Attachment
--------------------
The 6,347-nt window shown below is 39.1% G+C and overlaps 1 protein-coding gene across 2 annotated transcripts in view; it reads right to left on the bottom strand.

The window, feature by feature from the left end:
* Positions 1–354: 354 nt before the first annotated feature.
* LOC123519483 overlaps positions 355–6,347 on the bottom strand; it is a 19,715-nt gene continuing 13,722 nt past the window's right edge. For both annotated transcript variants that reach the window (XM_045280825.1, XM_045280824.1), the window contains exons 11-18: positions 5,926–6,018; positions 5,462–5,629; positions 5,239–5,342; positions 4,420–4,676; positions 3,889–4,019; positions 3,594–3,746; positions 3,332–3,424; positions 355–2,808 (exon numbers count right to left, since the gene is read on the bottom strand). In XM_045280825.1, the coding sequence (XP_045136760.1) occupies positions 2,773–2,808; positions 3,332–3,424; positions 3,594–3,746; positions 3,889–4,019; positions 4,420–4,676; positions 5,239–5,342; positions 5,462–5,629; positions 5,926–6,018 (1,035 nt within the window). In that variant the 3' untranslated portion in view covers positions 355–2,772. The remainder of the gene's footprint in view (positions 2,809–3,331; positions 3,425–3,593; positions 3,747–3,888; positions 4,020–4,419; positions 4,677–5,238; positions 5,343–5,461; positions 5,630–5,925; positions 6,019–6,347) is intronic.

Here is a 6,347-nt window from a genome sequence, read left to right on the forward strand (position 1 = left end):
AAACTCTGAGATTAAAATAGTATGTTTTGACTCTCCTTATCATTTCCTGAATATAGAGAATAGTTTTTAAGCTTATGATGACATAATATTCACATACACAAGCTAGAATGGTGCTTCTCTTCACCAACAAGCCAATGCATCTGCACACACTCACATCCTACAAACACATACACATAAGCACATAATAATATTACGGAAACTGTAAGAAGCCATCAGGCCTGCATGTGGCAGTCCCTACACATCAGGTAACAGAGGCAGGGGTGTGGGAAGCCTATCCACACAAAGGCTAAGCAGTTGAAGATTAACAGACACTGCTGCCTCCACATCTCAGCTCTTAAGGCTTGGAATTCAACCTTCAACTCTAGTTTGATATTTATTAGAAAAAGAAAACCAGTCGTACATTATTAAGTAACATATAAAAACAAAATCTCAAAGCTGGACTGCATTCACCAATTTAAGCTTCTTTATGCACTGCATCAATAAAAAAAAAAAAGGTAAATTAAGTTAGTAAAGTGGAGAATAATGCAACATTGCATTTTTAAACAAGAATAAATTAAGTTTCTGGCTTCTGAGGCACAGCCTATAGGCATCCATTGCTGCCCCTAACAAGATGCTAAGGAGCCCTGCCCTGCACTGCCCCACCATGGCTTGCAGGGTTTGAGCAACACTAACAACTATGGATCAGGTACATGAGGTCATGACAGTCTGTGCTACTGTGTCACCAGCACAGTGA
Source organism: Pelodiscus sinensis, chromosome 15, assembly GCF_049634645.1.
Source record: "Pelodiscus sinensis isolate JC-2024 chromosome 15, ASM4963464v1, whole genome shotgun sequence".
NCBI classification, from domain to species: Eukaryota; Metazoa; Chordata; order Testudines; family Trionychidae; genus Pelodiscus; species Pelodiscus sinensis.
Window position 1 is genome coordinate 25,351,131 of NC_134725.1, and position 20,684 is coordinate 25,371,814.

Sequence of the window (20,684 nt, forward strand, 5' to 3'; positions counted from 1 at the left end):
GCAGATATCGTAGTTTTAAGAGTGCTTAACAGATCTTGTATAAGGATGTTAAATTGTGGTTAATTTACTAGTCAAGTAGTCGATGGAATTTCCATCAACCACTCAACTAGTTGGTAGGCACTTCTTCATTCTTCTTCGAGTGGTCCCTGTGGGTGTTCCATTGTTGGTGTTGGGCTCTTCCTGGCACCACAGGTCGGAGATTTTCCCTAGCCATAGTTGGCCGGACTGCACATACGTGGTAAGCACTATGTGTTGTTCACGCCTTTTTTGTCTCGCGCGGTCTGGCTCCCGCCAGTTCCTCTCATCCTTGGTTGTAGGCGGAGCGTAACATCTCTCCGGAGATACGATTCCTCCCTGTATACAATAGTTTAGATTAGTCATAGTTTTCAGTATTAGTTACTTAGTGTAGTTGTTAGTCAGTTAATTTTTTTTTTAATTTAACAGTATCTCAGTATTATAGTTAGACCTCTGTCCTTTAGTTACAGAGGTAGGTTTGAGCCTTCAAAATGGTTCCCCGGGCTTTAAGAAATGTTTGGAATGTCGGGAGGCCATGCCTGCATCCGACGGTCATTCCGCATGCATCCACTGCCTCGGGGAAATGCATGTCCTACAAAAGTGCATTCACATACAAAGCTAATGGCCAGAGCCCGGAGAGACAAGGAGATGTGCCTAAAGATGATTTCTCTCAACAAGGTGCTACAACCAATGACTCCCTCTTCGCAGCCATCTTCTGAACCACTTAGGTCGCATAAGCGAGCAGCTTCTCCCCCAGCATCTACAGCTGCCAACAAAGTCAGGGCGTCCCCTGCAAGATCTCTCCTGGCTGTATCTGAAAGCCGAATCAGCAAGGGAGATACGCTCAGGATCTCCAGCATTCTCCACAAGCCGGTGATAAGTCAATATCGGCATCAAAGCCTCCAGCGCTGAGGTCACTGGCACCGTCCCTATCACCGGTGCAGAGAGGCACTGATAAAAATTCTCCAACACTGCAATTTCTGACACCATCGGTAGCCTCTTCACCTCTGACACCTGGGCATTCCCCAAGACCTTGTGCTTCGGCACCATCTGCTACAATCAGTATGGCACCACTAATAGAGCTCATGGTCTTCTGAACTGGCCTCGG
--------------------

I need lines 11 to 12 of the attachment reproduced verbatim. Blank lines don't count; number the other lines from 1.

Sequence of the window (20,684 nt, forward strand, 5' to 3'; positions counted from 1 at the left end):
GCAGATATCGTAGTTTTAAGAGTGCTTAACAGATCTTGTATAAGGATGTTAAATTGTGGTTAATTTACTAGTCAAGTAGTCGATGGAATTTCCATCAACCACTCAACTAGTTGGTAGGCACTTCTTCATTCTTCTTCGAGTGGTCCCTGTGGGTGTTCCATTGTTGGTGTTGGGCTCTTCCTGGCACCACAGGTCGGAGATTTTCCCTAGCCATAGTTGGCCGGACTGCACATACGTGGTAAGCACTATGTGTTGTTCACGCCTTTTTTGTCTCGCGCGGTCTGGCTCCCGCCAGTTCCTCTCATCCTTGGTTGTAGGCGGAGCGTAACATCTCTCCGGAGATACGATTCCTCCCTGTATACAATAGTTTAGATTAGTCATAGTTTTCAGTATTAGTTACTTAGTGTAGTTGTTAGTCAGTTAATTTTTTTTTTAATTTAACAGTATCTCAGTATTATAGTTAGACCTCTGTCCTTTAGTTACAGAGGTAGGTTTGAGCCTTCAAAATGGTTCCCCGGGCTTTAAGAAATGTTTGGAATGTCGGGAGGCCATGCCTGCATCCGACGGTCATTCCGCATGCATCCACTGCCTCGGGGAAATGCATGTCCTACAAAAGTGCATTCACATACAAAGCTAATGGCCAGAGCCCGGAGAGACAAGGAGATGTGCCTAAAGATGATTTCTCTCAACAAGGTGCTACAACCAATGACTCCCTCTTCGCAGCCATCTTCTGAACCACTTAGGTCGCATAAGCGAGCAGCTTCTCCCCCAGCATCTACAGCTGCCAACAAAGTCAGGGCGTCCCCTGCAAGATCTCTCCTGGCTGTATCTGAAAGCCGAATCAGCAAGGGAGATACGCTCAGGATCTCCAGCATTCTCCACAAGCCGGTGATAAGTCAATATCGGCATCAAAGCCTCCAGCGCTGAGGTCACTGGCACCGTCCCTATCACCGGTGCAGAGAGGCACTGATAAAAATTCTCCAACACTGCAATTTCTGACACCATCGGTAGCCTCTTCACCTCTGACACCTGGGCATTCCCCAAGACCTTGTGCTTCGGCACCATCTGCTACAATCAGTATGGCACCACTAATAGAGCTCATGGTCTTCTGAACTGGCCTCGG